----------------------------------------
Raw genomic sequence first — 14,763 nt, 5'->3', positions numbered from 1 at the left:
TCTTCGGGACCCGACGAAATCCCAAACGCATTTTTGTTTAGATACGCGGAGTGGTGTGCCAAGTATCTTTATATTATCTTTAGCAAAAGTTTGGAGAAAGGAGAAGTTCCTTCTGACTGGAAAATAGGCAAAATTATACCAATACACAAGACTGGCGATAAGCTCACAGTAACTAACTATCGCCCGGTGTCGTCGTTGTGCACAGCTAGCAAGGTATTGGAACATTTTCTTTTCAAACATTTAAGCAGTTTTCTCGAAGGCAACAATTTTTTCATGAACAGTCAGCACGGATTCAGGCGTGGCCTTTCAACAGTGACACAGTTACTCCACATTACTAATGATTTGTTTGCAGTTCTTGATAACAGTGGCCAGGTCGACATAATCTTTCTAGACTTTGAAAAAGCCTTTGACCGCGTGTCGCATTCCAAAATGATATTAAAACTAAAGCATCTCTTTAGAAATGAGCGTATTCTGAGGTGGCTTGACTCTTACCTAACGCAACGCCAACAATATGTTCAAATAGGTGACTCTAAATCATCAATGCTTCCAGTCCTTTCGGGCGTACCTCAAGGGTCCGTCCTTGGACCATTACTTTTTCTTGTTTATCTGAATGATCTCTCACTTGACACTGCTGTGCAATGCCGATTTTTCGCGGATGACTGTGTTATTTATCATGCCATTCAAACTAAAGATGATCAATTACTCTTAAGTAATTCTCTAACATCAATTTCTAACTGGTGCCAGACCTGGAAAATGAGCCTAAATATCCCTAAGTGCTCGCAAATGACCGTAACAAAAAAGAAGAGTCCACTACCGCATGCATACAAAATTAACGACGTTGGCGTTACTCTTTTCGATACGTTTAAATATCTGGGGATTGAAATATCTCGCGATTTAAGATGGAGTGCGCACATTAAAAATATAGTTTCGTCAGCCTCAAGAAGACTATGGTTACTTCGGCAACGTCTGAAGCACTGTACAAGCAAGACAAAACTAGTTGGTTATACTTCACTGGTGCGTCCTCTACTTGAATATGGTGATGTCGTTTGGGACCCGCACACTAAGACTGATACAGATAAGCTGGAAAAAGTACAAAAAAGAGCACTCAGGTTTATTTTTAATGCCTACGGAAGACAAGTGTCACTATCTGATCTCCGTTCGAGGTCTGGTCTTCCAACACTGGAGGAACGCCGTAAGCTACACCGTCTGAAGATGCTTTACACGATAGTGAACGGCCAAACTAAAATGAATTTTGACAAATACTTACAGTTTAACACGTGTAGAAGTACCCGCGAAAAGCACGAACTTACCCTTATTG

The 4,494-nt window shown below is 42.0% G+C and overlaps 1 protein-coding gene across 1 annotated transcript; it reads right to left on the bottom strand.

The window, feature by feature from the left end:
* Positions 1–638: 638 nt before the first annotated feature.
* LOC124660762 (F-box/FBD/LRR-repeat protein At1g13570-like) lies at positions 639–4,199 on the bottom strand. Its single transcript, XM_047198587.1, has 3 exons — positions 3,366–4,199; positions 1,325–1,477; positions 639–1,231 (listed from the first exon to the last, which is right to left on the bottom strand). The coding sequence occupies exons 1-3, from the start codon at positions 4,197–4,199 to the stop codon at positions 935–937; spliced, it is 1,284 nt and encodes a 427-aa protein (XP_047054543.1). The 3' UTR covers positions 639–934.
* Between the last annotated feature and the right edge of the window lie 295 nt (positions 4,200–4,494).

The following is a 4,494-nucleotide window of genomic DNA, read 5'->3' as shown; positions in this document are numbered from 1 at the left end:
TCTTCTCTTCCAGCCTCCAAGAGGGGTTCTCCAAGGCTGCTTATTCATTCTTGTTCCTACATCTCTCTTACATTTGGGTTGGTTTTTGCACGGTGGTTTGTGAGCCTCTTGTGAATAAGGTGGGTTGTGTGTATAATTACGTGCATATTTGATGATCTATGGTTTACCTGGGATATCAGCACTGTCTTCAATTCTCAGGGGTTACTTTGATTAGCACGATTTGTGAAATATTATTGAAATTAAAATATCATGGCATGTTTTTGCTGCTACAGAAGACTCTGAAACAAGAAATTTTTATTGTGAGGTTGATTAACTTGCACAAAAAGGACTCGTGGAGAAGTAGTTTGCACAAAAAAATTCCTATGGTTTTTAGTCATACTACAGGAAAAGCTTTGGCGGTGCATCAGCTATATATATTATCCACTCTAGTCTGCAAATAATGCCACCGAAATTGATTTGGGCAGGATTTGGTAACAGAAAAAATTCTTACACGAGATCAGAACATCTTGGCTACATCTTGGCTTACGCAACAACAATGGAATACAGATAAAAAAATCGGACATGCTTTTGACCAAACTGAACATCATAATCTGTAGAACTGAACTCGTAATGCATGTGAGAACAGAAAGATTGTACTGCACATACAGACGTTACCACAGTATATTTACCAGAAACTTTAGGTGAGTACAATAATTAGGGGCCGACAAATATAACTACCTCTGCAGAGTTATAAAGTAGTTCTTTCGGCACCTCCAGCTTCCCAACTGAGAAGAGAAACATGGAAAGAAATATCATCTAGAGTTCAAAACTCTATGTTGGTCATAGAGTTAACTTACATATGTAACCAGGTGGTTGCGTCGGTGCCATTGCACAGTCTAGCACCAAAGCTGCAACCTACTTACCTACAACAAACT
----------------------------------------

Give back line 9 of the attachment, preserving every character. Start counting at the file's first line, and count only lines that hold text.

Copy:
TCTTCTCTTCCAGCCTCCAAGAGGGGTTCTCCAAGGCTGCTTATTCATTCTTGTTCCTACATCTCTCTTACATTTGGGTTGGTTTTTGCACGGTGGTTTGTGAGCCTCTTGTGAATAAGGTGGGTTGTGTGTATAATTACGTGCATATTTGATGATCTATGGTTTACCTGGGATATCAGCACTGTCTTCAATTCTCAGGGGTTACTTTGATTAGCACGATTTGTGAAATATTATTGAAATTAAAATATCATGGCATGTTTTTGCTGCTACAGAAGACTCTGAAACAAGAAATTTTTATTGTGAGGTTGATTAACTTGCACAAAAAGGACTCGTGGAGAAGTAGTTTGCACAAAAAAATTCCTATGGTTTTTAGTCATACTACAGGAAAAGCTTTGGCGGTGCATCAGCTATATATATTATCCACTCTAGTCTGCAAATAATGCCACCGAAATTGATTTGGGCAGGATTTGGTAACAGAAAAAATTCTTACACGAGATCAGAACATCTTGGCTACATCTTGGCTTACGCAACAACAATGGAATACAGATAAAAAAATCGGACATGCTTTTGACCAAACTGAACATCATAATCTGTAGAACTGAACTCGTAATGCATGTGAGAACAGAAAGATTGTACTGCACATACAGACGTTACCACAGTATATTTACCAGAAACTTTAGGTGAGTACAATAATTAGGGGCCGACAAATATAACTACCTCTGCAGAGTTATAAAGTAGTTCTTTCGGCACCTCCAGCTTCCCAACTGAGAAGAGAAACATGGAAAGAAATATCATCTAGAGTTCAAAACTCTATGTTGGTCATAGAGTTAACTTACATATGTAACCAGGTGGTTGCGTCGGTGCCATTGCACAGTCTAGCACCAAAGCTGCAACCTACTTACCTACAACAAACT